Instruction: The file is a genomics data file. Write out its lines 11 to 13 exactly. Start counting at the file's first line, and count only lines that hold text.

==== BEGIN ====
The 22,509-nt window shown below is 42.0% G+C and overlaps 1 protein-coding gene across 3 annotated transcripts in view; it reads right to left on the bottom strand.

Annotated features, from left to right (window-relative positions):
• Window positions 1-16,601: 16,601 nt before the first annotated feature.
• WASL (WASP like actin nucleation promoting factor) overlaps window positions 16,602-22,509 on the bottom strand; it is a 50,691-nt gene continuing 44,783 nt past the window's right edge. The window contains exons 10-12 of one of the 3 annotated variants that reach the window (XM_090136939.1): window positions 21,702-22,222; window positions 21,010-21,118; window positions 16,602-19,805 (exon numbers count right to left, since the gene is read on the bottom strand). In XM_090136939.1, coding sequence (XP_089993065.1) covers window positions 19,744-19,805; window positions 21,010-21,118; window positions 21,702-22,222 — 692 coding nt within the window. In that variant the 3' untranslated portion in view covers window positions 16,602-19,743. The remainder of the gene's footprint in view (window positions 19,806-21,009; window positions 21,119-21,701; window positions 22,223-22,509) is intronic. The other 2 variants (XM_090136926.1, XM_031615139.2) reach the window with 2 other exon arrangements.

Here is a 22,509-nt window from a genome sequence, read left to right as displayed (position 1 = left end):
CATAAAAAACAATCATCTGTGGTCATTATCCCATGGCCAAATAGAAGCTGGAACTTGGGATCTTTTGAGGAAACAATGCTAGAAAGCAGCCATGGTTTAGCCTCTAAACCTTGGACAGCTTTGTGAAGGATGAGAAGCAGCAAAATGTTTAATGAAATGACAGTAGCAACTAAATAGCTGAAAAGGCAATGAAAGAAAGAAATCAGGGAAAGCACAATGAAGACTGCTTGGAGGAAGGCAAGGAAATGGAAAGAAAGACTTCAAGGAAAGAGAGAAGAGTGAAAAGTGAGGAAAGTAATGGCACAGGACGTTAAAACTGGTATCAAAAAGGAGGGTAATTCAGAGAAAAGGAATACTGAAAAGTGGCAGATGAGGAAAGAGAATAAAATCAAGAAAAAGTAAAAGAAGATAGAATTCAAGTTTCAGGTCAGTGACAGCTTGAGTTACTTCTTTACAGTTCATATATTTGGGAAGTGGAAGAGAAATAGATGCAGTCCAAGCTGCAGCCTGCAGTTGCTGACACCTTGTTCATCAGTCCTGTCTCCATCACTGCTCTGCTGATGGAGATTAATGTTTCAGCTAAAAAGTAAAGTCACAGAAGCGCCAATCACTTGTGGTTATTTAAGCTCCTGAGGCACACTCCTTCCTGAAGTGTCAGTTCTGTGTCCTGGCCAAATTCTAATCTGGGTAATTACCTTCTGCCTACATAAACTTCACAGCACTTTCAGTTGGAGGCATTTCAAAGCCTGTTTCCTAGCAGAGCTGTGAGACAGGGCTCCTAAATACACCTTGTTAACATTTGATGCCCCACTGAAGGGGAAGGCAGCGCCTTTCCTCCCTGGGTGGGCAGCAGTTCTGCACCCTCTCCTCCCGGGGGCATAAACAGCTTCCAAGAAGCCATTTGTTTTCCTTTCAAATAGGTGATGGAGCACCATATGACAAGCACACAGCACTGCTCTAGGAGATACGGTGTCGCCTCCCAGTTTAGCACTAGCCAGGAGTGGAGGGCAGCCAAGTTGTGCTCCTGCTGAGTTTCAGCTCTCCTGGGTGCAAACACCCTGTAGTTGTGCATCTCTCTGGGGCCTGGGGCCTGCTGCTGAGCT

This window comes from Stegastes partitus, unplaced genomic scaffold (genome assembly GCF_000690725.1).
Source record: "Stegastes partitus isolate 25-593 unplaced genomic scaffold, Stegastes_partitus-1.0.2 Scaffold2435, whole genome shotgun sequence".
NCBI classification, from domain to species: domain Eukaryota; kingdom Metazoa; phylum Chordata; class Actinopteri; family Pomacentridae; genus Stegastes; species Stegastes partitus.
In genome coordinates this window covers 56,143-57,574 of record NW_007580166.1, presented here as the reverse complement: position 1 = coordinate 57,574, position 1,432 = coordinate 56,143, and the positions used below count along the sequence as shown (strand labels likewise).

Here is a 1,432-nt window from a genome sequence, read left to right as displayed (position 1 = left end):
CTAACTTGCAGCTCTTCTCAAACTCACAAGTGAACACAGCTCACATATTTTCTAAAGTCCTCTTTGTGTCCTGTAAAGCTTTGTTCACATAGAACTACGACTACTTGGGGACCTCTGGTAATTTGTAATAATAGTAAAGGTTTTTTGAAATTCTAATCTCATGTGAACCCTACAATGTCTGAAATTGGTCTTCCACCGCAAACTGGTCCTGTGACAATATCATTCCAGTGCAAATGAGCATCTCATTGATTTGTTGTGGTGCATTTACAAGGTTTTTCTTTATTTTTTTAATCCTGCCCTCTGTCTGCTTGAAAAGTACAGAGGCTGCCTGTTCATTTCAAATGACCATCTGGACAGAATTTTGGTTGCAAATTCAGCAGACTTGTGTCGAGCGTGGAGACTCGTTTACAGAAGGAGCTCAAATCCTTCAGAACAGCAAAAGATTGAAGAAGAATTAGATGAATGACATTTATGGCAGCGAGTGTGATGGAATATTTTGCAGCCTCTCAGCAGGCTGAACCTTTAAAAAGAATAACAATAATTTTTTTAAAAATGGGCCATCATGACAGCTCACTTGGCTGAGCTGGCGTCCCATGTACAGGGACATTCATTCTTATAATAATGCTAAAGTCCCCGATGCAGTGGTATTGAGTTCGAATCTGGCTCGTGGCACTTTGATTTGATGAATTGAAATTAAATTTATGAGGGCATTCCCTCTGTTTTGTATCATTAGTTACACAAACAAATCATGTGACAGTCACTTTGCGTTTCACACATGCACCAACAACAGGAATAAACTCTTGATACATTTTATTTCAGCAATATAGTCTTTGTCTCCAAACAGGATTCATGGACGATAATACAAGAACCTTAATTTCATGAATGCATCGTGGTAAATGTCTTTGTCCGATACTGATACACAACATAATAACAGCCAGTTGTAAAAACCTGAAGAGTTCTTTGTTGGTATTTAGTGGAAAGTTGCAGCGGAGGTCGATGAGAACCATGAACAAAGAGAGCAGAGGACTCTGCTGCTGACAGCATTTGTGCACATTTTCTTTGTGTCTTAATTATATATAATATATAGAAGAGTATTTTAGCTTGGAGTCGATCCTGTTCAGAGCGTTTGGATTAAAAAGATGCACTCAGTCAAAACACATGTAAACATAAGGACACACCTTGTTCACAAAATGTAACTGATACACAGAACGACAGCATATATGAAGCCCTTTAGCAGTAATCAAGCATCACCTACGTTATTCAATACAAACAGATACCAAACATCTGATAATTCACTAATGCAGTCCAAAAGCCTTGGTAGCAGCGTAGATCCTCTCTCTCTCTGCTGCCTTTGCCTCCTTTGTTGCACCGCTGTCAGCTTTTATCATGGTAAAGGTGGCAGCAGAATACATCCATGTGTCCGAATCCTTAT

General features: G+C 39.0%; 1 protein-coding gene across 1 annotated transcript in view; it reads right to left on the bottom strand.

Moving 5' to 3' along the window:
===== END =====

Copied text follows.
Here is a 1,432-nt window from a genome sequence, read left to right as displayed (position 1 = left end):
CTAACTTGCAGCTCTTCTCAAACTCACAAGTGAACACAGCTCACATATTTTCTAAAGTCCTCTTTGTGTCCTGTAAAGCTTTGTTCACATAGAACTACGACTACTTGGGGACCTCTGGTAATTTGTAATAATAGTAAAGGTTTTTTGAAATTCTAATCTCATGTGAACCCTACAATGTCTGAAATTGGTCTTCCACCGCAAACTGGTCCTGTGACAATATCATTCCAGTGCAAATGAGCATCTCATTGATTTGTTGTGGTGCATTTACAAGGTTTTTCTTTATTTTTTTAATCCTGCCCTCTGTCTGCTTGAAAAGTACAGAGGCTGCCTGTTCATTTCAAATGACCATCTGGACAGAATTTTGGTTGCAAATTCAGCAGACTTGTGTCGAGCGTGGAGACTCGTTTACAGAAGGAGCTCAAATCCTTCAGAACAGCAAAAGATTGAAGAAGAATTAGATGAATGACATTTATGGCAGCGAGTGTGATGGAATATTTTGCAGCCTCTCAGCAGGCTGAACCTTTAAAAAGAATAACAATAATTTTTTTAAAAATGGGCCATCATGACAGCTCACTTGGCTGAGCTGGCGTCCCATGTACAGGGACATTCATTCTTATAATAATGCTAAAGTCCCCGATGCAGTGGTATTGAGTTCGAATCTGGCTCGTGGCACTTTGATTTGATGAATTGAAATTAAATTTATGAGGGCATTCCCTCTGTTTTGTATCATTAGTTACACAAACAAATCATGTGACAGTCACTTTGCGTTTCACACATGCACCAACAACAGGAATAAACTCTTGATACATTTTATTTCAGCAATATAGTCTTTGTCTCCAAACAGGATTCATGGACGATAATACAAGAACCTTAATTTCATGAATGCATCGTGGTAAATGTCTTTGTCCGATACTGATACACAACATAATAACAGCCAGTTGTAAAAACCTGAAGAGTTCTTTGTTGGTATTTAGTGGAAAGTTGCAGCGGAGGTCGATGAGAACCATGAACAAAGAGAGCAGAGGACTCTGCTGCTGACAGCATTTGTGCACATTTTCTTTGTGTCTTAATTATATATAATATATAGAAGAGTATTTTAGCTTGGAGTCGATCCTGTTCAGAGCGTTTGGATTAAAAAGATGCACTCAGTCAAAACACATGTAAACATAAGGACACACCTTGTTCACAAAATGTAACTGATACACAGAACGACAGCATATATGAAGCCCTTTAGCAGTAATCAAGCATCACCTACGTTATTCAATACAAACAGATACCAAACATCTGATAATTCACTAATGCAGTCCAAAAGCCTTGGTAGCAGCGTAGATCCTCTCTCTCTCTGCTGCCTTTGCCTCCTTTGTTGCACCGCTGTCAGCTTTTATCATGGTAAAGGTGGCAGCAGAATACATCCATGTGTCCGAATCCTTAT

General features: G+C 39.0%; 1 protein-coding gene across 1 annotated transcript in view; it reads right to left on the bottom strand.